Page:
Reader found portions of food pioneers story disturbing

I was disturbed by a couple of things published in your “Asheville’s Food Pioneers” coverage in the Oct. 22 issue of Xpress.  You give very nice publicity to Blue Ridge Food Ventures (a local sacred cow) in “From Palates to Pallets,” with special attention given to UliMana, the largest Food Ventures client.

All well and good — how swell it is to push local small businesses — but then, on page 38, you feature UliMana staff happily making their raw truffles with bare hands, which anyone with any background in the food industry knows is a serious breach of health codes not only here, but anywhere in the country. …  Are the staff of UliMana really completely ignorant of food-handling provisions of the local health code? Is Chris Reedy, the Blue Ridge Food Ventures executive director (shown on page 37 with UliMana staff) ignorant of these codes?

On page 44, the article “The local grocer” gives a deserving plug to John Swann of Katuah Market.  I do take issue with something Mr. Swann is quoted as saying: “Having relationships with farmers is more important than the word ‘organic.’ Places like Hickory Nut Gap Farm, they’re not all-organic, they’re not all non-GMO, but they are working hard to make that happen, and we want to support that.”

Really? “Working toward” being organic and not utilizing GMOs, but not actually achieving those goals, is rather like saying Monsanto really wants to produce healthy, environmentally safe products. I’m absolutely certain you could find any number of Monsanto execs who would, in fact, say exactly that.  But this desire alone is not necessarily enough, is it?

Surely, Mr. Swann, you have heard the old saying about the path to Hell being paved with good intentions? It applies here. In order to be the grocer that most of you customers probably think you to be, then you must seek out producers of local, organic, and non-GMO produce and meat. Organic IS important, non-GMO IS important. To state that these crucial considerations are not as important as a vendor relationship is to minimize very serious ecological and social concerns that affect the health and viability of our planet.

Joe Bianculli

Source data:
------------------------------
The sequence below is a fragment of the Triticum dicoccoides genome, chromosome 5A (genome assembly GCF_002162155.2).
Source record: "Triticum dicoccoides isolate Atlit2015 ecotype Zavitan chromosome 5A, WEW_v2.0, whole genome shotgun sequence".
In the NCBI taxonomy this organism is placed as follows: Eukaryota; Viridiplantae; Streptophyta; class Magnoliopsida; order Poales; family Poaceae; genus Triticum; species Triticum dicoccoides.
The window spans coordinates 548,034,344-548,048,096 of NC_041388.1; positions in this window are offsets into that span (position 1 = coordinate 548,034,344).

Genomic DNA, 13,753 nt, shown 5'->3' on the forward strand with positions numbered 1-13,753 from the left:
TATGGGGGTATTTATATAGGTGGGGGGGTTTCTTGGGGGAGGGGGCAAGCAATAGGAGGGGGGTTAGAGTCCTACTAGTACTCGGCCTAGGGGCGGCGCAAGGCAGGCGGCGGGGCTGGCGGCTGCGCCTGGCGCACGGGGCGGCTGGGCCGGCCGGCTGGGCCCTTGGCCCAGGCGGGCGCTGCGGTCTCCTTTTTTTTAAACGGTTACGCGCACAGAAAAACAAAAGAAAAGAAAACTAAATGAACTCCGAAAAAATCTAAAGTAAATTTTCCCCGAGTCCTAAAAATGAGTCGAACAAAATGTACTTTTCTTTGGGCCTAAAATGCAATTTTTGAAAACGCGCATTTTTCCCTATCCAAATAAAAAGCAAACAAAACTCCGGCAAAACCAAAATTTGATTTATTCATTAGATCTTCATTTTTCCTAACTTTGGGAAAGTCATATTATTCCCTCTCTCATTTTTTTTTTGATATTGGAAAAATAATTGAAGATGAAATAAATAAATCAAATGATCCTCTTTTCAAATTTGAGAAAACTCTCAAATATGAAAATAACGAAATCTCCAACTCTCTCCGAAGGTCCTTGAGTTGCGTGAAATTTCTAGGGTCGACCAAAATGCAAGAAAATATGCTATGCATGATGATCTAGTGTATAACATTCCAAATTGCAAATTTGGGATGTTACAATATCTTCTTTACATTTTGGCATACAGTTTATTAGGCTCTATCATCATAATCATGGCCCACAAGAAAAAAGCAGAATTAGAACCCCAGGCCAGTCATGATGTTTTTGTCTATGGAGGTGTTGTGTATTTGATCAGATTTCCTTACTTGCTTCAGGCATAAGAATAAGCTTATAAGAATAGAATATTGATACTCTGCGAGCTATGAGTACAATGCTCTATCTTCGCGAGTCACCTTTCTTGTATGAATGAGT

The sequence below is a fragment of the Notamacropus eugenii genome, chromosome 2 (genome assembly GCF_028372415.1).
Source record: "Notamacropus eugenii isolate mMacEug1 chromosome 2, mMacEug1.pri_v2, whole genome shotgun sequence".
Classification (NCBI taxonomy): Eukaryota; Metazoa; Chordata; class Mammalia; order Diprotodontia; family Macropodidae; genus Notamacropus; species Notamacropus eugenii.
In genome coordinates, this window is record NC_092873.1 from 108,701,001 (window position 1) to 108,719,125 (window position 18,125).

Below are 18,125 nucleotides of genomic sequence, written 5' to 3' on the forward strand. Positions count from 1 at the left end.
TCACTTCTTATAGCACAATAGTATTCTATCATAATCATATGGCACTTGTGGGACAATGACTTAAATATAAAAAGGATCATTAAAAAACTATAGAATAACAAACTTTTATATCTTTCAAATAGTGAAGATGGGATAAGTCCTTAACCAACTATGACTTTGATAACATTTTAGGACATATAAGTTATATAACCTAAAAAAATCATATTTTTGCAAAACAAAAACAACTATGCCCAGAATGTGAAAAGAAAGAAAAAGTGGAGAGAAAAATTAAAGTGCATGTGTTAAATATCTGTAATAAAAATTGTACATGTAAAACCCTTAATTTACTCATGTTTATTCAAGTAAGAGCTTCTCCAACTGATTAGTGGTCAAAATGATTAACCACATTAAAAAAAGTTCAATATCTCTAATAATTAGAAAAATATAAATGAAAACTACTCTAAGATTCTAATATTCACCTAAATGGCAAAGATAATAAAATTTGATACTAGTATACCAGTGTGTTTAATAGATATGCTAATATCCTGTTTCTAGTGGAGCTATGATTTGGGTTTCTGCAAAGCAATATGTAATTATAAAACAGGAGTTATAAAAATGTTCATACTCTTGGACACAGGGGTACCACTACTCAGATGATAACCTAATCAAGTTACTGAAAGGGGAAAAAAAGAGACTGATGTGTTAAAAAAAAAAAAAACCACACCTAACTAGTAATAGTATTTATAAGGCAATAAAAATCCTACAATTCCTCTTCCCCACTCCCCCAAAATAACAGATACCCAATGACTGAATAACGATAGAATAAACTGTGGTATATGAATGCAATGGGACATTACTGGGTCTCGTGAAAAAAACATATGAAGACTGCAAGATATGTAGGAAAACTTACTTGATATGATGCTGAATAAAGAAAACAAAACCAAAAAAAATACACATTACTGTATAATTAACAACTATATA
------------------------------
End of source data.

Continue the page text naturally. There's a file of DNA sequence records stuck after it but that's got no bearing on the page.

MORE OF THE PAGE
Candler
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3 thoughts on “Reader found portions of food pioneers story disturbing

  1. Ben

    Mr. Bianculli takes “issue” at the quotation, “Places like Hickory Nut Gap Farm, they’re not all-organic, they’re not all non-GMO, but they are working hard to make that happen, and we want to support that.” But organic certification doesn’t happen overnight; it’s a complex, expensive process that takes 3 years at a minimum to complete. My understanding is that Hickory Nut Gap Farm has initiated this process – and, therefore, is already transitioning toward or completely following organic practices – but has not reached final certification yet. (And, in addition to all the other strictures of USDA organic certification, reaching that benchmark will bar them from giving most GMO feed to their animals.)

    So, the claim by Mr. Bianculli that “‘Working toward’ being organic and not utilizing GMOs, but not actually achieving those goals, is rather like saying Monsanto really wants to produce healthy, environmentally safe products,” is in fact as hyperbolic and overblown as it sounds. Working toward being organic, because of the rigors and expense of the certification, is, well, a lot of work. Local farms engaging in this demanding process – and the local grocers who support them – should be affirmed, not demonized. (And yes, “the path to Hell being paved with good intentions” is literally a demonizing phrase…)

    • Matthew

      Well said Ben! I was scrolling down to leave a similar comment and saw what you had stated. I have several friends who own coffee farms and the testing can require sometimes as many as 5 years. In order to be certified they must fly scientists and inspectors (in the case of a coffee farm at least) in from usually a foreign country. While not exactly the same, it still demonstrates that this is an expensive process that doesn’t happen overnight. I think people should feel lucky that so many producers are going through this process and be supportive of how much work it is and not insult them in the meantime while they invest their hard earned money into this.

  2. Kelly Boodram

    Very well said, Mr. Bianculli. The local media is blind to the antics and ethics of certain local businesses because said entities tout the “local” flag. I, too, want to know whether my purchases of local items are organic and GMO free. Most local food purveyors fail to make any claims regarding this. I join the ranks of those who want to know whether the growing of local produce contributes to the depletion of bee and butterfly populations . I join the ranks of those who want to know whether I need to use an abundance of water to clean and scrub pesticides off of produce. And I join the ranks of those who want to know whether the word “local” has been cheapened by cheap practices.

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